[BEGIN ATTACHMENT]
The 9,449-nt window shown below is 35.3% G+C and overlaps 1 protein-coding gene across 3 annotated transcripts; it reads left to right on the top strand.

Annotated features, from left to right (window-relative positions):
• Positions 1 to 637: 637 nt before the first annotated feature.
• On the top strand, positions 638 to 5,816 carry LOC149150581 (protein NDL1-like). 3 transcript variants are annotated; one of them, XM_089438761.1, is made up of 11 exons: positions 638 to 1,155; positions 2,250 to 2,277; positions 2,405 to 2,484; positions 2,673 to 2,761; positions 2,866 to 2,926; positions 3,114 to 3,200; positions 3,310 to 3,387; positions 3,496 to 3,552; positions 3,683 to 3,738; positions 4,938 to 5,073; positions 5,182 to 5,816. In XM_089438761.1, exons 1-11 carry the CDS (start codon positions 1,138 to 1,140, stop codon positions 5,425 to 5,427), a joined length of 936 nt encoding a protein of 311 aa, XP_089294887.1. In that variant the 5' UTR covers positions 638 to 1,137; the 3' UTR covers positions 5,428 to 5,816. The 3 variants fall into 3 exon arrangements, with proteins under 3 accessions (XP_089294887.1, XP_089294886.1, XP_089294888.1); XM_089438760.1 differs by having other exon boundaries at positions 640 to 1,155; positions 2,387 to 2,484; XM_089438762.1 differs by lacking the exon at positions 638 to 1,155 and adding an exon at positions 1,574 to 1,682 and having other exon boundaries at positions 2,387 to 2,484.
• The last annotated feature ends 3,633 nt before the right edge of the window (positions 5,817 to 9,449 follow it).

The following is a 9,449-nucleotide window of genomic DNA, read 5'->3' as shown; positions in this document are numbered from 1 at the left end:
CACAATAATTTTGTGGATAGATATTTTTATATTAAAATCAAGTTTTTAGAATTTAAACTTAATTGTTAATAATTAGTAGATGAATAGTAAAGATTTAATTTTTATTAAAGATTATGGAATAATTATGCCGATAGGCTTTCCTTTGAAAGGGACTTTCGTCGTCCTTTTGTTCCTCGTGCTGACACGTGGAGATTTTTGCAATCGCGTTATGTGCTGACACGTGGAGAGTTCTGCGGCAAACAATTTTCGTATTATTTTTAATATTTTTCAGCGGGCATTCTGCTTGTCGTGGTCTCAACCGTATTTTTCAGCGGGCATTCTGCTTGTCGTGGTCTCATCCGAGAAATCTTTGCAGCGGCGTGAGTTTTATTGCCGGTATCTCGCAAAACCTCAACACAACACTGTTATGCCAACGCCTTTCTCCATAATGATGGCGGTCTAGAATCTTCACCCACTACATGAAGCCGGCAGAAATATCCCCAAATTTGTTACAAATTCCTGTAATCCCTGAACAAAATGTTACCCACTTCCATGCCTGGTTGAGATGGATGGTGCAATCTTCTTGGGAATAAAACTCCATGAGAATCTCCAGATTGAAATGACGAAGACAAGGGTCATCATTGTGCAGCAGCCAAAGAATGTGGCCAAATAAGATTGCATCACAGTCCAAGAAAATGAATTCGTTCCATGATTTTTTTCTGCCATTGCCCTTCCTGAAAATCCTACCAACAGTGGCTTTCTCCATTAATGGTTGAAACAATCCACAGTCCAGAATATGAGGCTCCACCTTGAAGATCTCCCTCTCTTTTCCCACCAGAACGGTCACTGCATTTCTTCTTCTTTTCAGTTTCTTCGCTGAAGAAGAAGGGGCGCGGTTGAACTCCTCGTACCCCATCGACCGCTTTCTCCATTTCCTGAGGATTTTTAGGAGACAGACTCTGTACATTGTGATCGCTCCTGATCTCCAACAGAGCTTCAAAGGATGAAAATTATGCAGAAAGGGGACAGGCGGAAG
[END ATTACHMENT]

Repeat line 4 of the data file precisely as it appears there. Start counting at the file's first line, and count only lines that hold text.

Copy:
• On the top strand, positions 638 to 5,816 carry LOC149150581 (protein NDL1-like). 3 transcript variants are annotated; one of them, XM_089438761.1, is made up of 11 exons: positions 638 to 1,155; positions 2,250 to 2,277; positions 2,405 to 2,484; positions 2,673 to 2,761; positions 2,866 to 2,926; positions 3,114 to 3,200; positions 3,310 to 3,387; positions 3,496 to 3,552; positions 3,683 to 3,738; positions 4,938 to 5,073; positions 5,182 to 5,816. In XM_089438761.1, exons 1-11 carry the CDS (start codon positions 1,138 to 1,140, stop codon positions 5,425 to 5,427), a joined length of 936 nt encoding a protein of 311 aa, XP_089294887.1. In that variant the 5' UTR covers positions 638 to 1,137; the 3' UTR covers positions 5,428 to 5,816. The 3 variants fall into 3 exon arrangements, with proteins under 3 accessions (XP_089294887.1, XP_089294886.1, XP_089294888.1); XM_089438760.1 differs by having other exon boundaries at positions 640 to 1,155; positions 2,387 to 2,484; XM_089438762.1 differs by lacking the exon at positions 638 to 1,155 and adding an exon at positions 1,574 to 1,682 and having other exon boundaries at positions 2,387 to 2,484.